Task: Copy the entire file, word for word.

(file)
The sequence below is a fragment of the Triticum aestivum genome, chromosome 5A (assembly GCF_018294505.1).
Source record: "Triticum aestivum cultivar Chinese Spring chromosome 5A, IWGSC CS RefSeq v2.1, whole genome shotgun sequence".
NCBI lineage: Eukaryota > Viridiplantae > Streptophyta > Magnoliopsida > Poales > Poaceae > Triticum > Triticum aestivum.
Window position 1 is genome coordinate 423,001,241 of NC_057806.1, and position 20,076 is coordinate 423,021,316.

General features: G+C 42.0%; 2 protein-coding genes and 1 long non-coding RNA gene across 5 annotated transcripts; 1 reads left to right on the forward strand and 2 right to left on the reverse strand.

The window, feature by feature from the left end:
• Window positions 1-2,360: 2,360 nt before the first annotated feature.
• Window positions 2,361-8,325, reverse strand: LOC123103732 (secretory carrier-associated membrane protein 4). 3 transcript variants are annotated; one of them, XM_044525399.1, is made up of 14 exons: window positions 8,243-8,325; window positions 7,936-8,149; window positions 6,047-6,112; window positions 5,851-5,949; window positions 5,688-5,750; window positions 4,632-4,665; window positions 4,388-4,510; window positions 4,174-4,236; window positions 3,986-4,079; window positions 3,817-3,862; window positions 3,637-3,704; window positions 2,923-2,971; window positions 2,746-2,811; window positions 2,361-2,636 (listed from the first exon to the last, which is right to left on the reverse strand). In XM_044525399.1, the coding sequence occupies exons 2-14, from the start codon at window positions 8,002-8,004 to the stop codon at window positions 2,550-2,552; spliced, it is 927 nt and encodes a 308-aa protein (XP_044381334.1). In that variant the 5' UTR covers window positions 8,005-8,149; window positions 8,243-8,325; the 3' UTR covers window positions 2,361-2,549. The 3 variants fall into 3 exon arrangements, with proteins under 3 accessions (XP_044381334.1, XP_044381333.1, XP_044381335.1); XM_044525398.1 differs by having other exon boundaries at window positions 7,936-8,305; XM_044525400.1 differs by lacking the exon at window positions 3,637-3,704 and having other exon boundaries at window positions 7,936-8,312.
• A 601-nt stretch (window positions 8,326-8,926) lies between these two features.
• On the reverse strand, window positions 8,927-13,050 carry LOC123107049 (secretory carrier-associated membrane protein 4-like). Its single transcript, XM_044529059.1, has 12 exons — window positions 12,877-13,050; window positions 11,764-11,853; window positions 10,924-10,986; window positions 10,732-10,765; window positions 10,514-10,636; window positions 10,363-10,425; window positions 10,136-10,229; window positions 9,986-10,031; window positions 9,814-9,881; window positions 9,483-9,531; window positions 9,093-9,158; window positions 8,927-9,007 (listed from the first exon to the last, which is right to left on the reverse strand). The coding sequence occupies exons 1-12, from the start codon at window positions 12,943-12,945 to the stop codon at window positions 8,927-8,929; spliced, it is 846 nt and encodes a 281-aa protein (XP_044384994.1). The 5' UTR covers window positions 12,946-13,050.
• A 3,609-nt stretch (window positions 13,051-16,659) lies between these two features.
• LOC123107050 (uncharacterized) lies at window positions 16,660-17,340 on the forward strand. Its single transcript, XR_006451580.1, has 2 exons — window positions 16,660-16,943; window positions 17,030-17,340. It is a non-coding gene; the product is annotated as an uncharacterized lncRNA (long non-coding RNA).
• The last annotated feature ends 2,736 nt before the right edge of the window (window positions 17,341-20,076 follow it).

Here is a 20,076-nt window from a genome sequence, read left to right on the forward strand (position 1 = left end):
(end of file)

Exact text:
The sequence below is a fragment of the Triticum aestivum genome, chromosome 5A (assembly GCF_018294505.1).
Source record: "Triticum aestivum cultivar Chinese Spring chromosome 5A, IWGSC CS RefSeq v2.1, whole genome shotgun sequence".
NCBI lineage: Eukaryota > Viridiplantae > Streptophyta > Magnoliopsida > Poales > Poaceae > Triticum > Triticum aestivum.
Window position 1 is genome coordinate 423,001,241 of NC_057806.1, and position 20,076 is coordinate 423,021,316.

General features: G+C 42.0%; 2 protein-coding genes and 1 long non-coding RNA gene across 5 annotated transcripts; 1 reads left to right on the forward strand and 2 right to left on the reverse strand.

The window, feature by feature from the left end:
• Window positions 1-2,360: 2,360 nt before the first annotated feature.
• Window positions 2,361-8,325, reverse strand: LOC123103732 (secretory carrier-associated membrane protein 4). 3 transcript variants are annotated; one of them, XM_044525399.1, is made up of 14 exons: window positions 8,243-8,325; window positions 7,936-8,149; window positions 6,047-6,112; window positions 5,851-5,949; window positions 5,688-5,750; window positions 4,632-4,665; window positions 4,388-4,510; window positions 4,174-4,236; window positions 3,986-4,079; window positions 3,817-3,862; window positions 3,637-3,704; window positions 2,923-2,971; window positions 2,746-2,811; window positions 2,361-2,636 (listed from the first exon to the last, which is right to left on the reverse strand). In XM_044525399.1, the coding sequence occupies exons 2-14, from the start codon at window positions 8,002-8,004 to the stop codon at window positions 2,550-2,552; spliced, it is 927 nt and encodes a 308-aa protein (XP_044381334.1). In that variant the 5' UTR covers window positions 8,005-8,149; window positions 8,243-8,325; the 3' UTR covers window positions 2,361-2,549. The 3 variants fall into 3 exon arrangements, with proteins under 3 accessions (XP_044381334.1, XP_044381333.1, XP_044381335.1); XM_044525398.1 differs by having other exon boundaries at window positions 7,936-8,305; XM_044525400.1 differs by lacking the exon at window positions 3,637-3,704 and having other exon boundaries at window positions 7,936-8,312.
• A 601-nt stretch (window positions 8,326-8,926) lies between these two features.
• On the reverse strand, window positions 8,927-13,050 carry LOC123107049 (secretory carrier-associated membrane protein 4-like). Its single transcript, XM_044529059.1, has 12 exons — window positions 12,877-13,050; window positions 11,764-11,853; window positions 10,924-10,986; window positions 10,732-10,765; window positions 10,514-10,636; window positions 10,363-10,425; window positions 10,136-10,229; window positions 9,986-10,031; window positions 9,814-9,881; window positions 9,483-9,531; window positions 9,093-9,158; window positions 8,927-9,007 (listed from the first exon to the last, which is right to left on the reverse strand). The coding sequence occupies exons 1-12, from the start codon at window positions 12,943-12,945 to the stop codon at window positions 8,927-8,929; spliced, it is 846 nt and encodes a 281-aa protein (XP_044384994.1). The 5' UTR covers window positions 12,946-13,050.
• A 3,609-nt stretch (window positions 13,051-16,659) lies between these two features.
• LOC123107050 (uncharacterized) lies at window positions 16,660-17,340 on the forward strand. Its single transcript, XR_006451580.1, has 2 exons — window positions 16,660-16,943; window positions 17,030-17,340. It is a non-coding gene; the product is annotated as an uncharacterized lncRNA (long non-coding RNA).
• The last annotated feature ends 2,736 nt before the right edge of the window (window positions 17,341-20,076 follow it).

Here is a 20,076-nt window from a genome sequence, read left to right on the forward strand (position 1 = left end):